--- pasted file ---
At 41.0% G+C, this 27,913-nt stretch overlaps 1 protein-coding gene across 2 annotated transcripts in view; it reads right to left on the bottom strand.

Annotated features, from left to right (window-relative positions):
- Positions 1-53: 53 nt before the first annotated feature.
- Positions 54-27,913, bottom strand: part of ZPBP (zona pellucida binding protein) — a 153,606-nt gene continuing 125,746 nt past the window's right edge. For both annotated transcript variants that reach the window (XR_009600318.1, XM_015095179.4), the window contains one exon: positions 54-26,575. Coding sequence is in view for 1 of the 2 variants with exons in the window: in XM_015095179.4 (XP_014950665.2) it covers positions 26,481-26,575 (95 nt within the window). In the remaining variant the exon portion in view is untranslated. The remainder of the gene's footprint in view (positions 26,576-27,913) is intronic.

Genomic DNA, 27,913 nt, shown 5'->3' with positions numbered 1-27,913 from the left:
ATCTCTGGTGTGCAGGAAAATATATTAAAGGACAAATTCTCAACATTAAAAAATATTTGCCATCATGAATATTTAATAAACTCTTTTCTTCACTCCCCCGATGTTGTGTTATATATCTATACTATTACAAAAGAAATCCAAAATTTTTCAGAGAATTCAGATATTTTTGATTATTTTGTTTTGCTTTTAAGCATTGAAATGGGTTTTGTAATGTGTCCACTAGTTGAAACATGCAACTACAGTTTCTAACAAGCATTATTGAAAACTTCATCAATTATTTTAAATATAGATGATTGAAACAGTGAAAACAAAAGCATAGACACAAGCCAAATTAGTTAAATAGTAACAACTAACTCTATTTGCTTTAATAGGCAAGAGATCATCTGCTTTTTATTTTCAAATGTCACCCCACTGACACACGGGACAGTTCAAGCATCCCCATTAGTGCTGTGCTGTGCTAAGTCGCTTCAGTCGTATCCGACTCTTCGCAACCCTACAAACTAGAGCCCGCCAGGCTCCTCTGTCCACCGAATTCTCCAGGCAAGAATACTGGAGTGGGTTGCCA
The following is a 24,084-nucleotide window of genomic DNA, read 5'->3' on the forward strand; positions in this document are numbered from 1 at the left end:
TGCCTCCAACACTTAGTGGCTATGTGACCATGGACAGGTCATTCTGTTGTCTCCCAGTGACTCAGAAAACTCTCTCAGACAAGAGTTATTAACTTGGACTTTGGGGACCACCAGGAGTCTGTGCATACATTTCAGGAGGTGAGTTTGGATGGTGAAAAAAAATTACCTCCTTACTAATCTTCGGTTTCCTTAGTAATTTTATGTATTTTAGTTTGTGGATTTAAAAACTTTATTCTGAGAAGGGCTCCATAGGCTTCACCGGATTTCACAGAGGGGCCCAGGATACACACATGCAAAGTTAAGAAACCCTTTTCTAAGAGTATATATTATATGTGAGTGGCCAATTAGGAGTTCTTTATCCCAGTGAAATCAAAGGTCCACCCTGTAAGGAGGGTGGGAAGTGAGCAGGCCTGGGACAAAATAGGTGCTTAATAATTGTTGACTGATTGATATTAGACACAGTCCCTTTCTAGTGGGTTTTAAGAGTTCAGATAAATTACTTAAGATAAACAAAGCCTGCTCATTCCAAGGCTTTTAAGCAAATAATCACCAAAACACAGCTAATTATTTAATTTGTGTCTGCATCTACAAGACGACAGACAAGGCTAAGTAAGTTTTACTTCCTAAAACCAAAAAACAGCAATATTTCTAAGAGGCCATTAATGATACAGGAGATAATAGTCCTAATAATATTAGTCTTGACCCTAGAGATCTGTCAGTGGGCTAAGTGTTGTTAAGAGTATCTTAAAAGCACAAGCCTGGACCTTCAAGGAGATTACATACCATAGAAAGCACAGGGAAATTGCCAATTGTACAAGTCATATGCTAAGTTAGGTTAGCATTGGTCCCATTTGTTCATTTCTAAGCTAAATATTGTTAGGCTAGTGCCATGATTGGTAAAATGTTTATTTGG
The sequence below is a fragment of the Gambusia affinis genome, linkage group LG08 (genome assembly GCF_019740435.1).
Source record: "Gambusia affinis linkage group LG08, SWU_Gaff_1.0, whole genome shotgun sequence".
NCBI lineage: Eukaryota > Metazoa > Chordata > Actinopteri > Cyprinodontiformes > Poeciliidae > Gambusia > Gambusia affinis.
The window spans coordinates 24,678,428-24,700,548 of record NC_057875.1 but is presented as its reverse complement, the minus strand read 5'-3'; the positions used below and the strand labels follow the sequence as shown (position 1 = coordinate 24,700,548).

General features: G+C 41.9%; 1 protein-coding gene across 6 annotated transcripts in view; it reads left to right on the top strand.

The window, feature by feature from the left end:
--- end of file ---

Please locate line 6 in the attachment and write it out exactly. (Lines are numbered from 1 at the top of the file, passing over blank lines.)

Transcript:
ATCTCTGGTGTGCAGGAAAATATATTAAAGGACAAATTCTCAACATTAAAAAATATTTGCCATCATGAATATTTAATAAACTCTTTTCTTCACTCCCCCGATGTTGTGTTATATATCTATACTATTACAAAAGAAATCCAAAATTTTTCAGAGAATTCAGATATTTTTGATTATTTTGTTTTGCTTTTAAGCATTGAAATGGGTTTTGTAATGTGTCCACTAGTTGAAACATGCAACTACAGTTTCTAACAAGCATTATTGAAAACTTCATCAATTATTTTAAATATAGATGATTGAAACAGTGAAAACAAAAGCATAGACACAAGCCAAATTAGTTAAATAGTAACAACTAACTCTATTTGCTTTAATAGGCAAGAGATCATCTGCTTTTTATTTTCAAATGTCACCCCACTGACACACGGGACAGTTCAAGCATCCCCATTAGTGCTGTGCTGTGCTAAGTCGCTTCAGTCGTATCCGACTCTTCGCAACCCTACAAACTAGAGCCCGCCAGGCTCCTCTGTCCACCGAATTCTCCAGGCAAGAATACTGGAGTGGGTTGCCA